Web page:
The Permanent Detour report conveniently lists the number of degrees awarded in 2016, along with their reported underemployment rates, in each of the 21 majors it tracks. So, even though the “Parks, Recreation” majors fared quite poorly as a percentage, those academic tracks marooned just 28,474 graduates on the shores of underemployment because only 60,583 of those degrees were awarded in 2016. The total number of underemployed Parks and Rec graduates places it not among the worst majors, but just mediocre, at 11th of 21.

When you do the math on the supposed underemployment number against the number of degrees awarded by major, “Business, Management, Marketing, and Related Support Services” left far more people high and dry on job success. With a 47% underemployment rate according to Burning Glass, and a massive 601,092 degrees passed out in 2016, business and related majors produced a staggering 186,339 people with a degree and no corresponding college-level job.

“Health Professions and Related Programs” majors were second worst, leaving 154,915 with degrees but without good jobs, according to the report. Education and Psychology were third and fourth with 99,597 and 61,647 graduates without good jobs respectively.

The “Health Professions” data is head-scratching since we know that in 2015, the U.S. Bureau of Labor Statistics predicted, “Healthcare support occupations and healthcare practitioners and technical occupations are projected to be the two fastest-growing occupational groups, adding a combined 2.3 million jobs, about 1 in 4 new jobs” by 2024.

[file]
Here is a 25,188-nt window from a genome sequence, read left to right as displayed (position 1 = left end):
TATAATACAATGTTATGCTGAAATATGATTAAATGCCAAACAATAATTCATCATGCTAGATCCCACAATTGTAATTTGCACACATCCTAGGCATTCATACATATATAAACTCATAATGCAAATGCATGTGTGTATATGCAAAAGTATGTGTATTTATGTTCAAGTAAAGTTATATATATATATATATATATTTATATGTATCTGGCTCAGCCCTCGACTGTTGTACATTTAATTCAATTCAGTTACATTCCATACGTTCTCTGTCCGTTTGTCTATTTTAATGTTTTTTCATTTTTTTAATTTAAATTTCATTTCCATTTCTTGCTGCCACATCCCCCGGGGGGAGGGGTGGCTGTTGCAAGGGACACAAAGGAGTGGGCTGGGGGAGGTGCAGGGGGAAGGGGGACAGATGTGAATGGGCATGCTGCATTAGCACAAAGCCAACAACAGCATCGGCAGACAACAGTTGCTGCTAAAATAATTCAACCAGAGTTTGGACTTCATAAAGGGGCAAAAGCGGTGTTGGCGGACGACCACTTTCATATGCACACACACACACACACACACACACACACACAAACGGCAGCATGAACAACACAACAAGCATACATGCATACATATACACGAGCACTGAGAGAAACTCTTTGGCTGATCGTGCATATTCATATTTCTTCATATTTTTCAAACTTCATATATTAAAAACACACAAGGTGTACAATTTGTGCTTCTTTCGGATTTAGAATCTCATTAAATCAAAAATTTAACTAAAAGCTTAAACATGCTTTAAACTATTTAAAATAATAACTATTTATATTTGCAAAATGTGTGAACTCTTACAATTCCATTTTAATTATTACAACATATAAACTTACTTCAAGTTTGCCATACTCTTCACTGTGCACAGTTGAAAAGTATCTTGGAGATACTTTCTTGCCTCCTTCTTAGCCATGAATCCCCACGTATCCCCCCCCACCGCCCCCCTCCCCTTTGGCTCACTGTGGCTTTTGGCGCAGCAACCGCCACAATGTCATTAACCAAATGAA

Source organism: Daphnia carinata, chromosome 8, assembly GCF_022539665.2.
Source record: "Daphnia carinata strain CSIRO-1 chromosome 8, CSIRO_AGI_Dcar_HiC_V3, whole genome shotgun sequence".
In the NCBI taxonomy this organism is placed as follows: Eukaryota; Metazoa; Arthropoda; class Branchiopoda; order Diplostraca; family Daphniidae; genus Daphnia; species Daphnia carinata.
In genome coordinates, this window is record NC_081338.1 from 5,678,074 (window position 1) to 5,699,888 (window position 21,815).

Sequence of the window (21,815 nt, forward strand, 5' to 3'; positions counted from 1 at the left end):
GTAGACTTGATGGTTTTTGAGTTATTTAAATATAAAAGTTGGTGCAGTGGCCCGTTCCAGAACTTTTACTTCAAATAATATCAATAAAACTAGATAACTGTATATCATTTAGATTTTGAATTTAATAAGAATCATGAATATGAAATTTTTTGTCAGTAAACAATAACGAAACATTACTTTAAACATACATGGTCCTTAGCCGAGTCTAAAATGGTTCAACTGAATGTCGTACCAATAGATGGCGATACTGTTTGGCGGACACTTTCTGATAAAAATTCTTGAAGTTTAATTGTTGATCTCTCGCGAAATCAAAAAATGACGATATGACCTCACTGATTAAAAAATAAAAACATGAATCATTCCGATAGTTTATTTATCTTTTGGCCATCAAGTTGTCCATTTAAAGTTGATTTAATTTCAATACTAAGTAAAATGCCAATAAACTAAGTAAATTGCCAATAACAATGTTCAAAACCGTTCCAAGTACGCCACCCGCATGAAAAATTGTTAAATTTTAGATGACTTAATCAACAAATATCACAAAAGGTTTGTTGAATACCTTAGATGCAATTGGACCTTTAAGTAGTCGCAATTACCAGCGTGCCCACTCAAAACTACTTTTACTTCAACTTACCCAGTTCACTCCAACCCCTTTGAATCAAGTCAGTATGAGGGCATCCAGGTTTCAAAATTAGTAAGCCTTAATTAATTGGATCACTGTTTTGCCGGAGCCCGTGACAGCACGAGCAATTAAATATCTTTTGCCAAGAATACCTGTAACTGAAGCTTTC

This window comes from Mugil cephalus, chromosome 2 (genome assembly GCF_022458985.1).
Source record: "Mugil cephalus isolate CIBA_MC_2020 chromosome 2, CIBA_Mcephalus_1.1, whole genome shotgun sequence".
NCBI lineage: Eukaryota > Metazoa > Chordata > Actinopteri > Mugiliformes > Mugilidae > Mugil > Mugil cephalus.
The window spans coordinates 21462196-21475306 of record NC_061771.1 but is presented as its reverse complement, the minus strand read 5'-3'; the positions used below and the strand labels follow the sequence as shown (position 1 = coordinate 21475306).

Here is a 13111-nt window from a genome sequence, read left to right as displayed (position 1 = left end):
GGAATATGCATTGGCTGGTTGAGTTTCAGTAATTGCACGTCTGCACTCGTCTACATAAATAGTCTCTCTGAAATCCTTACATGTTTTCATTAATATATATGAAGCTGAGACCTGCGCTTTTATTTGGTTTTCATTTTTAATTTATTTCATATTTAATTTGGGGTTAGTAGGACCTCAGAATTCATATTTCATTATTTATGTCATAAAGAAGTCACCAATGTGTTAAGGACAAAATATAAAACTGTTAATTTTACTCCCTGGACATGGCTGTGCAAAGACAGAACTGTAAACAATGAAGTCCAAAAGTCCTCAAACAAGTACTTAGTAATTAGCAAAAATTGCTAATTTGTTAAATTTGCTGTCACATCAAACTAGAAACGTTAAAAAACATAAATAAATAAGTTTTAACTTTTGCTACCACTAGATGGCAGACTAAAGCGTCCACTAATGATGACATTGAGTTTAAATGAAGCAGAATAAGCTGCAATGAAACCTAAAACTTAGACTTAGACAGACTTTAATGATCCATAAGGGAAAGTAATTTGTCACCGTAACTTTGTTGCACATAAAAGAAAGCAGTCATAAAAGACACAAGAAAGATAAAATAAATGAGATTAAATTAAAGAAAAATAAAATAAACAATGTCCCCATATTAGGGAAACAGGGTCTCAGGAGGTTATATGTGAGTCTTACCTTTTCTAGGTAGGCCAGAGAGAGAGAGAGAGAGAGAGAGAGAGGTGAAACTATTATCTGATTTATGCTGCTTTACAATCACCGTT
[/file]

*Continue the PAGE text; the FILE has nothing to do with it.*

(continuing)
Nonetheless, if you believe the Burning Glass data, those four majors alone – business, health professionals, education, and psychology – put more than half a million people in the underemployed camp in a single year. And given that the 21 selected majors in the Burning Glass report totaled 904,000 underemployed graduates, just those four majors accounted for more than half (56%) of the underemployed in the study.

It’s also interesting that although it’s a popular target of those who insist that a college education should connect to a good job, majors in “Liberal Arts and Sciences, General Studies, and Humanities” left a scant 18,824 underemployed grads in 2016. “English Language and Literature/Letters” had just 16,422 underemployed. And the major with the fewest underemployed graduates, according to the report, was “Foreign Languages, Literature, and Linguistics.”